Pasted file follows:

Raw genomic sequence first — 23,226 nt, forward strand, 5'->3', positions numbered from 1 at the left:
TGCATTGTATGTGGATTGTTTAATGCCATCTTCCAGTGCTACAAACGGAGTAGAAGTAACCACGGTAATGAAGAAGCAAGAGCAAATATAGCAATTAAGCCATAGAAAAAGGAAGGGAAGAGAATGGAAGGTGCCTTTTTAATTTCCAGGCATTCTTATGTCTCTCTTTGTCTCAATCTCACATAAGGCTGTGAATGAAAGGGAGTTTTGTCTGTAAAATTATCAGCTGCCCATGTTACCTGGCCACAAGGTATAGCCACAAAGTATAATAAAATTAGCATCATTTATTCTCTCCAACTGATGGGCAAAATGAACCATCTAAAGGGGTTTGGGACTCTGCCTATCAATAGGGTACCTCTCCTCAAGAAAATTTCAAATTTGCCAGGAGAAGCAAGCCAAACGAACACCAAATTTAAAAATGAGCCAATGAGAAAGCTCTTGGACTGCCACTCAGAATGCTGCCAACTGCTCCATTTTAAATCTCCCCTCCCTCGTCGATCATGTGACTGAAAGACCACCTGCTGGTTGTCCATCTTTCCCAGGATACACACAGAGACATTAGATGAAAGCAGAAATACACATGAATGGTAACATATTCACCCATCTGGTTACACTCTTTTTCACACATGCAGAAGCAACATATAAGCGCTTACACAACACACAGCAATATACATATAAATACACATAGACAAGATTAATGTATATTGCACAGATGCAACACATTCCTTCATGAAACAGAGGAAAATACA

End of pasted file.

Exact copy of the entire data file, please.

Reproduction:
Raw genomic sequence first — 23,226 nt, forward strand, 5'->3', positions numbered from 1 at the left:
TGCATTGTATGTGGATTGTTTAATGCCATCTTCCAGTGCTACAAACGGAGTAGAAGTAACCACGGTAATGAAGAAGCAAGAGCAAATATAGCAATTAAGCCATAGAAAAAGGAAGGGAAGAGAATGGAAGGTGCCTTTTTAATTTCCAGGCATTCTTATGTCTCTCTTTGTCTCAATCTCACATAAGGCTGTGAATGAAAGGGAGTTTTGTCTGTAAAATTATCAGCTGCCCATGTTACCTGGCCACAAGGTATAGCCACAAAGTATAATAAAATTAGCATCATTTATTCTCTCCAACTGATGGGCAAAATGAACCATCTAAAGGGGTTTGGGACTCTGCCTATCAATAGGGTACCTCTCCTCAAGAAAATTTCAAATTTGCCAGGAGAAGCAAGCCAAACGAACACCAAATTTAAAAATGAGCCAATGAGAAAGCTCTTGGACTGCCACTCAGAATGCTGCCAACTGCTCCATTTTAAATCTCCCCTCCCTCGTCGATCATGTGACTGAAAGACCACCTGCTGGTTGTCCATCTTTCCCAGGATACACACAGAGACATTAGATGAAAGCAGAAATACACATGAATGGTAACATATTCACCCATCTGGTTACACTCTTTTTCACACATGCAGAAGCAACATATAAGCGCTTACACAACACACAGCAATATACATATAAATACACATAGACAAGATTAATGTATATTGCACAGATGCAACACATTCCTTCATGAAACAGAGGAAAATACA